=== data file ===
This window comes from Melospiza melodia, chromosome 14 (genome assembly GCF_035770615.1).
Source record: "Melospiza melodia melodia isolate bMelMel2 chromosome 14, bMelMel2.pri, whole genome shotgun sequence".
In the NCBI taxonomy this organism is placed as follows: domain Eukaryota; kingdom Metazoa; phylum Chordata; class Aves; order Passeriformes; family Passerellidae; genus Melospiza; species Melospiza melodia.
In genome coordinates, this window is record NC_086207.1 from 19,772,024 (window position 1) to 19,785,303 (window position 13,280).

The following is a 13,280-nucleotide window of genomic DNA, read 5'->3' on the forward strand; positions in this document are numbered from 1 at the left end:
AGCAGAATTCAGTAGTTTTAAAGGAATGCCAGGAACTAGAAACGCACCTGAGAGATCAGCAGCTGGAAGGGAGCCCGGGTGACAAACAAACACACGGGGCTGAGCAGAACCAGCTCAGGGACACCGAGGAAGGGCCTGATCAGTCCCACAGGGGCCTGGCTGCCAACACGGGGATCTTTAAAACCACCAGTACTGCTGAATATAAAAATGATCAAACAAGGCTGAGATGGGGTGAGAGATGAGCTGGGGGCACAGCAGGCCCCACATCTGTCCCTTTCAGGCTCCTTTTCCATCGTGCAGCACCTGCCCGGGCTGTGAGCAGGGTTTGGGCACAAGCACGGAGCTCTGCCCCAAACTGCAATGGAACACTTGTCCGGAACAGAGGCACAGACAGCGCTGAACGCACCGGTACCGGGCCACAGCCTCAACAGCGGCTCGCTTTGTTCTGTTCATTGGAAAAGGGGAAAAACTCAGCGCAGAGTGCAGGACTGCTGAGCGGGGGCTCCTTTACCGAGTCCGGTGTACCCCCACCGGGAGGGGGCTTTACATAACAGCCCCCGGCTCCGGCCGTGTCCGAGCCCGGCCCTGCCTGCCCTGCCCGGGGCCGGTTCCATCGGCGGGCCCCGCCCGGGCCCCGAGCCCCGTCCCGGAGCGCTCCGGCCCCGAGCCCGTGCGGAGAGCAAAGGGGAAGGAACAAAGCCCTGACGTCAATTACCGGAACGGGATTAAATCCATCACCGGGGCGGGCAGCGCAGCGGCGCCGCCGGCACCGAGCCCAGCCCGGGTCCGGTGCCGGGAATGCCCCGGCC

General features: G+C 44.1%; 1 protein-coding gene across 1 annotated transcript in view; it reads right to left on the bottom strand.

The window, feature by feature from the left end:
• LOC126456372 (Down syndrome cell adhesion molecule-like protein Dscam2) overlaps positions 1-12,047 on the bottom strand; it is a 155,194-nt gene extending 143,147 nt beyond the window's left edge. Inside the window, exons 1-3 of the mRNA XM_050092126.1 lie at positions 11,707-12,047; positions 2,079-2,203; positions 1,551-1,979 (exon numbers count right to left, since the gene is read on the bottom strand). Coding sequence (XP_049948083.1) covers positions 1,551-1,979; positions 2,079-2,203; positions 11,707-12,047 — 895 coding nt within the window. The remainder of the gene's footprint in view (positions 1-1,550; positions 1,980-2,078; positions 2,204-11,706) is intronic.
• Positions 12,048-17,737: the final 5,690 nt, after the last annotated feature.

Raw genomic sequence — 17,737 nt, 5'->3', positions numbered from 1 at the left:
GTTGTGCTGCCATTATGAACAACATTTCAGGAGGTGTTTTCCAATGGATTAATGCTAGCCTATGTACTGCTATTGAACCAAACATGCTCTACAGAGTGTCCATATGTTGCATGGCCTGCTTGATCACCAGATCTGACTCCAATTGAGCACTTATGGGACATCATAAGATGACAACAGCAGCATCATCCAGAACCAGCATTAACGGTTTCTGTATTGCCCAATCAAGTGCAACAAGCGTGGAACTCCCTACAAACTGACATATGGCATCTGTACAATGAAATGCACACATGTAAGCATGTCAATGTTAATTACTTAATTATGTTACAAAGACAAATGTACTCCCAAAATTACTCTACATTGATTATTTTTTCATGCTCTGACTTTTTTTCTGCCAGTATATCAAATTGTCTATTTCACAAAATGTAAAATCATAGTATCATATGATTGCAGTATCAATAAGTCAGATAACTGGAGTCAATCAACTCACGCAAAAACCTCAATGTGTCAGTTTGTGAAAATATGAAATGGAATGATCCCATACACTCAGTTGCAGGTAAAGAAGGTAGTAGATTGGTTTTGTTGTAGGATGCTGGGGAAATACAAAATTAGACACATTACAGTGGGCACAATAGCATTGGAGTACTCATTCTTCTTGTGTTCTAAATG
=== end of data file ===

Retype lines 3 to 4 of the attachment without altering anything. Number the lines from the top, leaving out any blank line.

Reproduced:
In the NCBI taxonomy this organism is placed as follows: domain Eukaryota; kingdom Metazoa; phylum Chordata; class Aves; order Passeriformes; family Passerellidae; genus Melospiza; species Melospiza melodia.
In genome coordinates, this window is record NC_086207.1 from 19,772,024 (window position 1) to 19,785,303 (window position 13,280).